nissenoo7

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  1. nissenoo7

    Head rush/headache when singing high notes

    When this issue happens, it is mainly when I am doing sirenes. Feels like i take in a lot of air, but Im not sure. Maybe I hold the siren too long, thus running out of air? Have you experienced the same thing yourself?
  2. nissenoo7

    Head rush/headache when singing high notes

    I can relate to what you are saying, it might be caused by pulling to much weight up high. I can actually sing with much lighter weight above A4, not experiencing the same issues. So i might go easier on the high notes for a while. However it is also interesting to sing high notes with full weight, certainly you have male singers who can do this. I guess you have to push your limits at some point, to be able to do that.
  3. Ive been encountering a surprising problem lately. When I sing sustained high notes (typically from B4 and higher), I get what feels like blood pumping in my brain immediately afterwards. Very painful, and I am also considering that this may not be very healthy. Any other singers experiencing this problem?
  4. nissenoo7

    Training chest the voice

    When you say TA strength, do you mean chest voice muscle strength? I actually started to get some quite nice belting tones, especially for the AH, and the other vowels are getting better. However, i find it very hard to say something else up there other than those vowels, so it is not really that effecting if there are words and sentences above E4. Hehe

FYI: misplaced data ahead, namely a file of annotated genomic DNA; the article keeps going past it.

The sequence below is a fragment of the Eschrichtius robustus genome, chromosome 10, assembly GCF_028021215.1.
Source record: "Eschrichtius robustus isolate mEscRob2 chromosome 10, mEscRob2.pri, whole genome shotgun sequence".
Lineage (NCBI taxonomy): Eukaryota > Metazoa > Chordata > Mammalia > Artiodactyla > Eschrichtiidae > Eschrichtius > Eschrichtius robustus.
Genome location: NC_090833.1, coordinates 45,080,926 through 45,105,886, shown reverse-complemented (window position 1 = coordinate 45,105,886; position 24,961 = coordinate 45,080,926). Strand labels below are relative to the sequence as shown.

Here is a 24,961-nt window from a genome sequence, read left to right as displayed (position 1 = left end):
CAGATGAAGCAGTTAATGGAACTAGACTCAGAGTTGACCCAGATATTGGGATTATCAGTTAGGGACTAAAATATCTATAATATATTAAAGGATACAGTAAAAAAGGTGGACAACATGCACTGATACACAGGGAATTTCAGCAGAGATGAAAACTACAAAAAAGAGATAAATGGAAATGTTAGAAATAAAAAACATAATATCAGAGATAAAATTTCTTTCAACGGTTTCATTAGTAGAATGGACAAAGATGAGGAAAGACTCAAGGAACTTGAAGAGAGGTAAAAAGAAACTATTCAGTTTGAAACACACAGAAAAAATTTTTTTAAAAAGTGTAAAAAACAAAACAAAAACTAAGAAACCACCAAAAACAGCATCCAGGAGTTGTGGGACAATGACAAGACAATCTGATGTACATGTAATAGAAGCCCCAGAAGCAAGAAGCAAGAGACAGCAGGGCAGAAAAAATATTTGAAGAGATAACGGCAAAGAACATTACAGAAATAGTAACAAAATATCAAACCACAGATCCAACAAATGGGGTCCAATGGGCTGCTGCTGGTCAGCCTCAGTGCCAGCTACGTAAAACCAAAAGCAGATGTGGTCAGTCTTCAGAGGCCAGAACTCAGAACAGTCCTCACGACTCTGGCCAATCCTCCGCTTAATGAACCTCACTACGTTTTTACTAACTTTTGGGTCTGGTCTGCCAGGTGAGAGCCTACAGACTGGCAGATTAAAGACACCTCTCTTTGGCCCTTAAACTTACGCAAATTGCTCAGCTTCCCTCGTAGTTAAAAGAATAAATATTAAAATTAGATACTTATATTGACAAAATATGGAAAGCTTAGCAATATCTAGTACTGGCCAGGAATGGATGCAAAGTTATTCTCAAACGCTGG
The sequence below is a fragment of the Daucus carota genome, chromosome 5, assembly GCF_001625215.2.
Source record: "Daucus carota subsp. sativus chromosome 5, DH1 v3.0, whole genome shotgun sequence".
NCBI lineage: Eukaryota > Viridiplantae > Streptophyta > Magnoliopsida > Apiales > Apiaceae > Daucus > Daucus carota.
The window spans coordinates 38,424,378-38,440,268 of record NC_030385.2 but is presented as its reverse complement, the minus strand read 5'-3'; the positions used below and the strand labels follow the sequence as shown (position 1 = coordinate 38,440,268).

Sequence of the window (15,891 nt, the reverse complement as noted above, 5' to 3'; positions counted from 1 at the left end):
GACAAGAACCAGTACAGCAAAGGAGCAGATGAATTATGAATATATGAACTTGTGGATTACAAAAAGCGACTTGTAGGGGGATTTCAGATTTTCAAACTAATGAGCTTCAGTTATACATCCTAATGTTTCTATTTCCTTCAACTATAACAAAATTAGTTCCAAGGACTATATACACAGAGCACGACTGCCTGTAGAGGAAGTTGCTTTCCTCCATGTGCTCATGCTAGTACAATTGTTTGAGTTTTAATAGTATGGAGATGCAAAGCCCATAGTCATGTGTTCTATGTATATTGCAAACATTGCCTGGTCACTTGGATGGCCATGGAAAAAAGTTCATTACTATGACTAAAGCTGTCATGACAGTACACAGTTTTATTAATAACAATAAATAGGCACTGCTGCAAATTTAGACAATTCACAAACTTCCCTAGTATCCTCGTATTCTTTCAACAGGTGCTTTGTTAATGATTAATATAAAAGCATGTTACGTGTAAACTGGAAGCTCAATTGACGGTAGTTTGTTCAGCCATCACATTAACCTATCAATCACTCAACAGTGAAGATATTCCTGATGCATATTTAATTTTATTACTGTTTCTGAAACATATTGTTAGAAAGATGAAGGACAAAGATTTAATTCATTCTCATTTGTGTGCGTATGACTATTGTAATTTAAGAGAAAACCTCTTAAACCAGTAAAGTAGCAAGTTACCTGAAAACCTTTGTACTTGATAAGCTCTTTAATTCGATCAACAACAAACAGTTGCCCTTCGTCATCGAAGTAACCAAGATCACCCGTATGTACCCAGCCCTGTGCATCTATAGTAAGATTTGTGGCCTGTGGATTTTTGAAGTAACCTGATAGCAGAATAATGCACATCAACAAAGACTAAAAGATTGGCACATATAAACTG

5. nissenoo7

    Training chest the voice

    Im not trying to say that I want to sing full chest when I am performing, but it seems like good singers are able to do so if they like. Maybe increased flexibility in the chest voice allows for more upper control like easier light chest engagement when in the head voice. Thats why it might be interesting to actually develop a quite flexible chest voice, of course without disregarding the training the other aspects of the voice.
  6. nissenoo7

    Training chest the voice

    Yoyo! I recently watched this seriously awesome video, by the forum member Jens. Great demonstration and clarification of registers, as well as some wise words on developing all the parts of the voice. I have noticed that several of the forum members that can sing and have proven so by posting videos of themselves singing, can take their full chest voice quite high (even as high as C5 as Jens said). It seems like having a flexible chest voice can be very beneficial, for example when singing sentences above your passagio, or when connecting back down to chest from head (or mix). So my question is: How to train the chest voice to go up as high as B4, C5 etc? I have previously made an attempt at stretching the chest with method 3, and I will try to post a demonstration tomorrow. To me, it seems like there are two or three main ways to go about it 1. Develop chest voice by singing where it is comfortable. 2. Develop chest voice by singing high chest voice lightly. 3. Develop chest voice by pulling back (no straining) and drag it up as far as possible. Any thoughts on this subject? What have worked in your experiences? Important here to clarify that the question is about developing the chest voice to reach higher notes, not development of the chest voice in its comfortable register. Video by Jens: https://www.youtube.com/watch?v=uoknlqiaryo&index=13&list=LLSF6n64Wu9_EzUw8Ragt_Cg
  7. I been putting a lot of thought into how often you should work your voice. Obviously there is both a muscular and a technical aspect of your singing. From athletic experience of working out and building muscles, its pretty much agreement that it takes 48 hours to completely recover a trained muscle. However, i guess we are not training the biggest muscles when doing vocal warm-ups, so you might argue that you can train your voice more frequently. What are you guys experience with this? How often to you sing/train your voice? With how much intensity? How are youre results with this frequency of "vocal workouts"?